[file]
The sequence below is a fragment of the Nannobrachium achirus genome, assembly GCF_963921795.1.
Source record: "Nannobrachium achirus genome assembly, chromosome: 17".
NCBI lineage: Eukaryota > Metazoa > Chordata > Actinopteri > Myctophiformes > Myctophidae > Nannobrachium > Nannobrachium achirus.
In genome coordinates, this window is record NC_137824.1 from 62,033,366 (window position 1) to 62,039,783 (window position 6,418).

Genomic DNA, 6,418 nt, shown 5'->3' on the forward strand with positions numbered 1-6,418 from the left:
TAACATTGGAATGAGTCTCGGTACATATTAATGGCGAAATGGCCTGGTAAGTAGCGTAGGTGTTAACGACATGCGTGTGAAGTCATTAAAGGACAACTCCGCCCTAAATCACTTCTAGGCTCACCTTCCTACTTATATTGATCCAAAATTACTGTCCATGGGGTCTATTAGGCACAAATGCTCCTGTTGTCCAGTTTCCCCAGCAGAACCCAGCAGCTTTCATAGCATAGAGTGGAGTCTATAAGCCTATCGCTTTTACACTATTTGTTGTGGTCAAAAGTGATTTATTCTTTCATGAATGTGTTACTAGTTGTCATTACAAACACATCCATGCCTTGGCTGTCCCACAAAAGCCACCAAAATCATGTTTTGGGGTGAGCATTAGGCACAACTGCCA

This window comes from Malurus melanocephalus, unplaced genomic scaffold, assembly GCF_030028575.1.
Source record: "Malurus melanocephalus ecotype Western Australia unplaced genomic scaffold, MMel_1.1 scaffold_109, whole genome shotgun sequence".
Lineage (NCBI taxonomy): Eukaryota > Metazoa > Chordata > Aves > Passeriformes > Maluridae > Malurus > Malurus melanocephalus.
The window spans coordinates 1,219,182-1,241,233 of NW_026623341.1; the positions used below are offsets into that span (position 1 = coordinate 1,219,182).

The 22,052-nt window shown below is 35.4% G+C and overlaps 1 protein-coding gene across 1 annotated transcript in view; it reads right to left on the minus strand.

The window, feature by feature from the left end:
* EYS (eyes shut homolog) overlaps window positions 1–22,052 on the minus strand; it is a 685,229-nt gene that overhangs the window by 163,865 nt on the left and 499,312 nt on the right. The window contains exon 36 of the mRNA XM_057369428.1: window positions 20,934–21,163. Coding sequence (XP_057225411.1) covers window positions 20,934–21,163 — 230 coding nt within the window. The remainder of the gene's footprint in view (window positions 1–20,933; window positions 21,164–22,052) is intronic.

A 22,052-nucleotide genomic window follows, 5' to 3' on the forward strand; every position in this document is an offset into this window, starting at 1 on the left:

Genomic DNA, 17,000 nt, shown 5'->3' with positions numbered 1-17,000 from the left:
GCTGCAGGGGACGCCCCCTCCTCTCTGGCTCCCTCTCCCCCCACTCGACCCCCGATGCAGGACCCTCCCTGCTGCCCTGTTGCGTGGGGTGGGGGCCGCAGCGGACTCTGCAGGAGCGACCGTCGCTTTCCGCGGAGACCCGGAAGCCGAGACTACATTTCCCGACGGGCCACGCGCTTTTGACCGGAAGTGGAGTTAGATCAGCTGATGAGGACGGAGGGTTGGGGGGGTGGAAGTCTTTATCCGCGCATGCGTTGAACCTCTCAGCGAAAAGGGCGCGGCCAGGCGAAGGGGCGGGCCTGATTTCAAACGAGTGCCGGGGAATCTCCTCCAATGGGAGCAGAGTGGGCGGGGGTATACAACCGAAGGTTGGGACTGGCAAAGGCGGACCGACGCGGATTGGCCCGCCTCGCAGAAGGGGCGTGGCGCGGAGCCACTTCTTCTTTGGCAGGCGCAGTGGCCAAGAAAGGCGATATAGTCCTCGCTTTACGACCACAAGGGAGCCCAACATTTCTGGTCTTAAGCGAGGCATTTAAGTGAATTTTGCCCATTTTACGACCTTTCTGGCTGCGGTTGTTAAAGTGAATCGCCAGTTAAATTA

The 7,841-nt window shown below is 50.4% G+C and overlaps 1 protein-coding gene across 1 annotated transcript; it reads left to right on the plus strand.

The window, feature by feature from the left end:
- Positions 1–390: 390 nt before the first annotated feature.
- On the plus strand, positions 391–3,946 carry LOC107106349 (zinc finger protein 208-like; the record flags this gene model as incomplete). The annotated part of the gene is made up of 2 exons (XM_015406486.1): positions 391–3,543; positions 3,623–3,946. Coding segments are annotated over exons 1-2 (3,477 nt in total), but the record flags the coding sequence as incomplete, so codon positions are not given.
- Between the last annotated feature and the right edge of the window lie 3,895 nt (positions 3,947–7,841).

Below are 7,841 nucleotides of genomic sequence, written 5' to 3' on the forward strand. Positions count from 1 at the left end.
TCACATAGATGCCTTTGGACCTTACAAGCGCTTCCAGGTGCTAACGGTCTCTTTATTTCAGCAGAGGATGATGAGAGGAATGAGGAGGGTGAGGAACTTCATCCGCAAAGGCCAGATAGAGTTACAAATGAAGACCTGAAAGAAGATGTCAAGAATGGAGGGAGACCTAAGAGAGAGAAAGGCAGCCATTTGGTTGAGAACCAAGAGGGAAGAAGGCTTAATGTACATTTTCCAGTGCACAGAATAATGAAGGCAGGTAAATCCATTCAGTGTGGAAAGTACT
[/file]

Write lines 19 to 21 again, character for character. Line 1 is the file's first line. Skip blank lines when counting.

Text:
- Positions 1–390: 390 nt before the first annotated feature.
- On the plus strand, positions 391–3,946 carry LOC107106349 (zinc finger protein 208-like; the record flags this gene model as incomplete). The annotated part of the gene is made up of 2 exons (XM_015406486.1): positions 391–3,543; positions 3,623–3,946. Coding segments are annotated over exons 1-2 (3,477 nt in total), but the record flags the coding sequence as incomplete, so codon positions are not given.
- Between the last annotated feature and the right edge of the window lie 3,895 nt (positions 3,947–7,841).